Australia levels playing field for wind farms

State and territory governments in Australia have backed a federal plan to adopt a uniform policy on wind farms and follow the same set of guidelines.

Until now, the rules have varied in different parts of the country and a wind farm that might be welcomed with open arms by one state might be turned down in another area.

The guidelines aim to improve consistency and transparency in the wind farm planning and approval process.

They also set out to make things easier for would be developers to get permission, as part of a national drive to increase the share of Australia’s energy mix coming from renewables.

“Wind energy has the potential to deliver a significant proportion of Australia’s future electricity needs and an important role to play in helping Australia achieve our target of producing 20% of our electricity needs from renewable sources by 2020,” said the country’s Environment Minister, Peter Garrett.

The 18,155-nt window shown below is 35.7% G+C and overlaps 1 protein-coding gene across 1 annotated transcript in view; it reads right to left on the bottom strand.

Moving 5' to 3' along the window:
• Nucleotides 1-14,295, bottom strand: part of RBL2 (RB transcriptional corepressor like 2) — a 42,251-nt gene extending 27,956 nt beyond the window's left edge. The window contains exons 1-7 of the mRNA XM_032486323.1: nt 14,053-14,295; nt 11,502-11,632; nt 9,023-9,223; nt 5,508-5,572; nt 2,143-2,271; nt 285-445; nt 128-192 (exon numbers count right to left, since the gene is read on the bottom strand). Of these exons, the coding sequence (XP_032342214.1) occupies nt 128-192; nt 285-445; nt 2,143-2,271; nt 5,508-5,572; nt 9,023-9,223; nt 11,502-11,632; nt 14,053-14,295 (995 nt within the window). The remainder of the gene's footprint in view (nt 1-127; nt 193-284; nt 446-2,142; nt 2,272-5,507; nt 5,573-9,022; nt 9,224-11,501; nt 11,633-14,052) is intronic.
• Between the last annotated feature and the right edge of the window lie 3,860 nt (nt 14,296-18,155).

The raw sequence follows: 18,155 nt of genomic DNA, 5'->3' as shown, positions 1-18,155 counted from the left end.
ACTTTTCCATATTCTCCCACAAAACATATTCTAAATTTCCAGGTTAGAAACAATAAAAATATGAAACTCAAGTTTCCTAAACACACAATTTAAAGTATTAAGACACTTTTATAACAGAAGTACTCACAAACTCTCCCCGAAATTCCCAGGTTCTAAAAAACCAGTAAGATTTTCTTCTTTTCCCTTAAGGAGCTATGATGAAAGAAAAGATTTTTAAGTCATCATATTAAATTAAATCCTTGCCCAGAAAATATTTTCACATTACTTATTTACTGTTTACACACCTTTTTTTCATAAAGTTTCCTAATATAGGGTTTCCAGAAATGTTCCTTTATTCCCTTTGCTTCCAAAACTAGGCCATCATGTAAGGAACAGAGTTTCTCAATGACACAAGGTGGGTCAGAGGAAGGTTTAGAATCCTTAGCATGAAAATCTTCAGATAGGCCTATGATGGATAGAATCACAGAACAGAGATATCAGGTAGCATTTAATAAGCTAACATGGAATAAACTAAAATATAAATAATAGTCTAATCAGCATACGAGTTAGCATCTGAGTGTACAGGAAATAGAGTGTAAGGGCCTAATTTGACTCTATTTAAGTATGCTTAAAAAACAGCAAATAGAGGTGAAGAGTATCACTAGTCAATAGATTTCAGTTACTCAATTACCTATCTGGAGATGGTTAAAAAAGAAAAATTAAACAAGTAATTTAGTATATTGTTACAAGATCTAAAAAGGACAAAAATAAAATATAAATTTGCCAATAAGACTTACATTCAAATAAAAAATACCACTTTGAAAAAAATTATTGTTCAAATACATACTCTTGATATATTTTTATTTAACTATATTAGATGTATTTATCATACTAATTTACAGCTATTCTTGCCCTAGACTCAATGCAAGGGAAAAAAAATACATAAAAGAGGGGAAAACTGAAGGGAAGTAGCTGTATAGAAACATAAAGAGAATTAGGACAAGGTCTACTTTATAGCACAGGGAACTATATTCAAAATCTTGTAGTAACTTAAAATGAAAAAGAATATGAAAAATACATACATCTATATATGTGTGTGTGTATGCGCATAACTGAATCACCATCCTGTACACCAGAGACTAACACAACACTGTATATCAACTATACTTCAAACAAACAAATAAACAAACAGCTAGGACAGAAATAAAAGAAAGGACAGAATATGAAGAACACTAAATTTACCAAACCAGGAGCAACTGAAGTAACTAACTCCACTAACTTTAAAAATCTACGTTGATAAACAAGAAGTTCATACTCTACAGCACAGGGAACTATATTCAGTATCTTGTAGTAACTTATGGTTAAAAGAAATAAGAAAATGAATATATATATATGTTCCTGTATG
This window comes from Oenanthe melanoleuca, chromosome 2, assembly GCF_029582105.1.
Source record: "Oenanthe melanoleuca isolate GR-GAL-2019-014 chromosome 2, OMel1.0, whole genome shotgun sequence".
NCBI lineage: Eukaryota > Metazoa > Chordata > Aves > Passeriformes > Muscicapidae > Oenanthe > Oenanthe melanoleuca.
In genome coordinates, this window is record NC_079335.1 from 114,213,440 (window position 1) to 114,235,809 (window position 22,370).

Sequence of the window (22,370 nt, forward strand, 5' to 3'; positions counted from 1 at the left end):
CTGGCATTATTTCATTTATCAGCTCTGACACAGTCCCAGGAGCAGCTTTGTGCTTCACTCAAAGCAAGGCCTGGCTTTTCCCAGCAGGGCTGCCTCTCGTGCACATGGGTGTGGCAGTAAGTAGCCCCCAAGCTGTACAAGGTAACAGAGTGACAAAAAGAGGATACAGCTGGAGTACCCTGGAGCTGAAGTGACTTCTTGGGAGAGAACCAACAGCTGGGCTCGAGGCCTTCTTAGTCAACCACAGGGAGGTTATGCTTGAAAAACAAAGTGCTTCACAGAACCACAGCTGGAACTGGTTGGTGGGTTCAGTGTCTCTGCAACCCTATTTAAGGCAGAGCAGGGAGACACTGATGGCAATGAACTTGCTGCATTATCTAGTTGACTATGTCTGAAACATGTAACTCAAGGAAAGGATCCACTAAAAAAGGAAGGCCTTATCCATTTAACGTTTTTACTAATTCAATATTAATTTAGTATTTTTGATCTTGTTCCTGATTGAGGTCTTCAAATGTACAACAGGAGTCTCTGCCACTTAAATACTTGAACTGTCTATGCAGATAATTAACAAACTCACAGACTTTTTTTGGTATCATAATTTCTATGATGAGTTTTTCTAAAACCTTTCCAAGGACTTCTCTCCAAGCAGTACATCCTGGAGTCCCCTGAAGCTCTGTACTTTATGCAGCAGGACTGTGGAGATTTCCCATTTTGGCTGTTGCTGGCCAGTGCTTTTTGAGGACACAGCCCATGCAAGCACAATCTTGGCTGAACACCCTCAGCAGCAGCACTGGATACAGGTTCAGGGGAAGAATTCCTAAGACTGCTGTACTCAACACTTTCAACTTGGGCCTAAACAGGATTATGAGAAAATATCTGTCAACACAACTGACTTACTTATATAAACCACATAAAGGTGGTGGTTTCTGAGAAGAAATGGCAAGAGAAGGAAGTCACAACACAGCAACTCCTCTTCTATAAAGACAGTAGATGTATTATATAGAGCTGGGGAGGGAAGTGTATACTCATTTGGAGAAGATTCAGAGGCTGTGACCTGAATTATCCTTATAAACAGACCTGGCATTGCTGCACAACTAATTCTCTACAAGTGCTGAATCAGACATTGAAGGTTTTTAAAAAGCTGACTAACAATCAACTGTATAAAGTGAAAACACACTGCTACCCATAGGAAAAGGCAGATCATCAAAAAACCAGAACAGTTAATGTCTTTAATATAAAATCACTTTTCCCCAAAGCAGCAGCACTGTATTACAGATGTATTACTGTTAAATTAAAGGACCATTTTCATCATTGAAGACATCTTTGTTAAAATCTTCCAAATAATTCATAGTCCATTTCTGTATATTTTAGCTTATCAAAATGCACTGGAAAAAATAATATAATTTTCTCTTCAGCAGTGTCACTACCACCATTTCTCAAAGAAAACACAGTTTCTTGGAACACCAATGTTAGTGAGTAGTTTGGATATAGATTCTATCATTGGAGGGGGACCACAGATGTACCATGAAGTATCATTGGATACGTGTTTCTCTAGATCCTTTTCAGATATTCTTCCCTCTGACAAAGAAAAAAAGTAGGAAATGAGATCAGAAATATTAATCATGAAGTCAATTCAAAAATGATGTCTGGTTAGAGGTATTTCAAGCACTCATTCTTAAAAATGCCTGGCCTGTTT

“The government is serious about lowering our carbon emissions and producing energy in a cleaner way, but we also know that to do that we must agree on how best to manage a range of issues related to wind farm development like turbine noise, impacts on landscapes, and animals like birds and bats.”

Mr Garrett said the development of guidelines was one of the recommendations of a report on impediments to wind farm establishment, received by the Environment Protection and Heritage Council at their meeting in Adelaide this week.

Responsibility for the assessment and approval of proposed wind farms rests primarily with the states and territories.

However, under the national environment legislation, the Commonwealth Environment Minister can also have a role to play where there are potential impacts on matters of national environmental significance.

Sam Bond

Action inspires action. Stay ahead of the curve with sustainability and energy newsletters from edie